There are more than two million Black-owned businesses in the U.S, and 35% of those are owned by Black women, according to Fundera.
Vodka brand Ciroc teamed up with radio personality and entrepreneur Angela Yee and rapper Sean “Diddy” Combs to support Black, women-owned businesses in a new campaign, #CIROCStands for Black Businesses, a digital content series that amplifies stories of local businesses.
The brand also redirected its advertising dollars to promote these businesses on billboards across their cities in sought after locations like Times Square. Business owners were also paired with one of Ciroc’s Black executive partners as a mentor.
#CIROCStands for Black Businesses is part of the alcohol brand’s #CIROCStands initiative with Combs, who has collaborated with the company since 2007. The initiative supports “Black excellence and achievement,” according to Ciroc.
The program kicked off in New York City with Yee visiting three woman-owned, Black businesses in Harlem and Brooklyn. She was joined by Emmy-nominated videographer Stephen John Irby, who documented the experience.
The business owners included Melissa Mitchner, founder of The Bark Shoppe, Harlem’s first and only 24-hour dog care facility; Akim Vann, owner of The Bakery on Bergen; and Ursula Stephen, founder of Ursula Stephen The Salon, a boutique salon.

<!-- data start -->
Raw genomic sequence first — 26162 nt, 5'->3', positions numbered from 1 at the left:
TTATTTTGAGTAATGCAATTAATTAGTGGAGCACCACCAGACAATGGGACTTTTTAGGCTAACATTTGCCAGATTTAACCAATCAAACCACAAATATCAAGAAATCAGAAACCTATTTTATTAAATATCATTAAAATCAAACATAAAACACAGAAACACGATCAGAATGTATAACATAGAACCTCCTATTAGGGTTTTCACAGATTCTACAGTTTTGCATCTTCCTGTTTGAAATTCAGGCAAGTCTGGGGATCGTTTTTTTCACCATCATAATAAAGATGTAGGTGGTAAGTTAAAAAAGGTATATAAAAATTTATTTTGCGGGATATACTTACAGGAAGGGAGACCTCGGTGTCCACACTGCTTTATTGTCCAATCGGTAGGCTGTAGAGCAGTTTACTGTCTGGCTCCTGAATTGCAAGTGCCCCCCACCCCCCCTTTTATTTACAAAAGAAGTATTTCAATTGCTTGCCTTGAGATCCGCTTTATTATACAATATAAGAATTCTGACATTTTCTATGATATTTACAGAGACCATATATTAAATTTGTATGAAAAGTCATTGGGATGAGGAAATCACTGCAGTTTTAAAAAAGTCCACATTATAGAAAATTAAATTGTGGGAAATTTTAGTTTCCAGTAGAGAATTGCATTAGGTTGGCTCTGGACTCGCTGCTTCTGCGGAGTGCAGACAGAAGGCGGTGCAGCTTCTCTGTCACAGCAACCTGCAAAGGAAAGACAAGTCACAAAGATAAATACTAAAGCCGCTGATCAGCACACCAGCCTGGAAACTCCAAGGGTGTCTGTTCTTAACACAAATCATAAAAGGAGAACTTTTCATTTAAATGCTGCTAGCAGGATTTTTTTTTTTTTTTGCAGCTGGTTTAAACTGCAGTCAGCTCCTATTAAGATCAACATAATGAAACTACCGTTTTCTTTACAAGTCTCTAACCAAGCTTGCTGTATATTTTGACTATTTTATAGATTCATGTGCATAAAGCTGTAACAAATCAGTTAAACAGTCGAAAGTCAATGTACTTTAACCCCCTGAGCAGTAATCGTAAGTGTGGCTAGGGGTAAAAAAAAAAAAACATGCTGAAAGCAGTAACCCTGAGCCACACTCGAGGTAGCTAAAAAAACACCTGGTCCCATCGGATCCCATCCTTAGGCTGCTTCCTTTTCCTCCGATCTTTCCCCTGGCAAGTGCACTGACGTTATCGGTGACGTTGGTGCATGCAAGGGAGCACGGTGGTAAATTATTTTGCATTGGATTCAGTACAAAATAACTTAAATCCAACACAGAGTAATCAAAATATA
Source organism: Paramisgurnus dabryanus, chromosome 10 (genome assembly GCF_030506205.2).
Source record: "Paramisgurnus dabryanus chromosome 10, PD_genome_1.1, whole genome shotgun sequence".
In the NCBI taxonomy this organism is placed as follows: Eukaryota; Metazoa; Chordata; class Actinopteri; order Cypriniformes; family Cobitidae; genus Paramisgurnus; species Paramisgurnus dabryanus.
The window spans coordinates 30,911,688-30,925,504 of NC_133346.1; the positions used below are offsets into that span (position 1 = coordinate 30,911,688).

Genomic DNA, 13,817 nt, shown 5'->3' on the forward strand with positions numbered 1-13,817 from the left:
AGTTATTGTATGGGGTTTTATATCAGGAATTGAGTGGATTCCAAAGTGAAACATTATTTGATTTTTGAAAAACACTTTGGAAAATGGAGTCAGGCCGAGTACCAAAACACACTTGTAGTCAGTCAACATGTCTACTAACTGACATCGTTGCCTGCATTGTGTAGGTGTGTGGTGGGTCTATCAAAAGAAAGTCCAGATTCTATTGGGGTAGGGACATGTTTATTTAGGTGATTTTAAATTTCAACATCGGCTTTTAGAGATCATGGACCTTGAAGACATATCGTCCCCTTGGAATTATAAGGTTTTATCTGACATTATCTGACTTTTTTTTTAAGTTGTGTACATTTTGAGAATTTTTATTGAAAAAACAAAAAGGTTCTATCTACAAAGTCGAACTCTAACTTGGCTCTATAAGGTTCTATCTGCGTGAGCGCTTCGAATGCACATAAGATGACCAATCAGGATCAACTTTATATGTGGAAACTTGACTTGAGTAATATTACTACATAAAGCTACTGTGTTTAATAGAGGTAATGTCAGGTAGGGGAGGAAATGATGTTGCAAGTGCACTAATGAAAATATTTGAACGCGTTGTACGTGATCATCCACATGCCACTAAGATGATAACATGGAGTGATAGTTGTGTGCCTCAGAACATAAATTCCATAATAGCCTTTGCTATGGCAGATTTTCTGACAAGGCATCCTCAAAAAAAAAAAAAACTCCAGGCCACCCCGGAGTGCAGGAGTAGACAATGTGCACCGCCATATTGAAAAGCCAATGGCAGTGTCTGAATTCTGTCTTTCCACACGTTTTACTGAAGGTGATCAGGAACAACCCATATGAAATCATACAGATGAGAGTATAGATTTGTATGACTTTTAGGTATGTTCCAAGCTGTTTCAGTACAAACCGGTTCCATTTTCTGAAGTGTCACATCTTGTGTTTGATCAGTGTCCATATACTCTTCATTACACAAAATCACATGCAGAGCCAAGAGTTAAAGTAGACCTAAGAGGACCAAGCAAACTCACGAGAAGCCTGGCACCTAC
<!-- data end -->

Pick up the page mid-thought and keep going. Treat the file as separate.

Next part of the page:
“Black women are opening businesses at the highest rate,” Yee told Campaign US. “But I also feel like we don't get the support that we should get financially. Venture capitalists don't invest that much into Black women. So a lot of times when we start businesses, it's our own money. It's us raising money from our friends and family, saving up and emptying out our accounts to start these businesses. I can relate to that. And I'm looking forward to seeing how this actually makes a difference.”
Mitchner will be mentored by Natina Nimene, senior vice president, urban promotions & artist relations at Def Jam Records; Vann is paired with Thea Mitchem, executive vice president of programming at iHeart Media and Stephen teamed up with Brandice Daniel, founder and CEO of Harlem’s Fashion Row (HFR).
“We all have choices on where we can go, where we would like to buy things and what businesses we would like to support,” Yee said. “I just want us to pay attention to who the people are behind the businesses as well. It's been a rough time for so many of us. You can spend your money anywhere, why not spend it with Black and brown women?”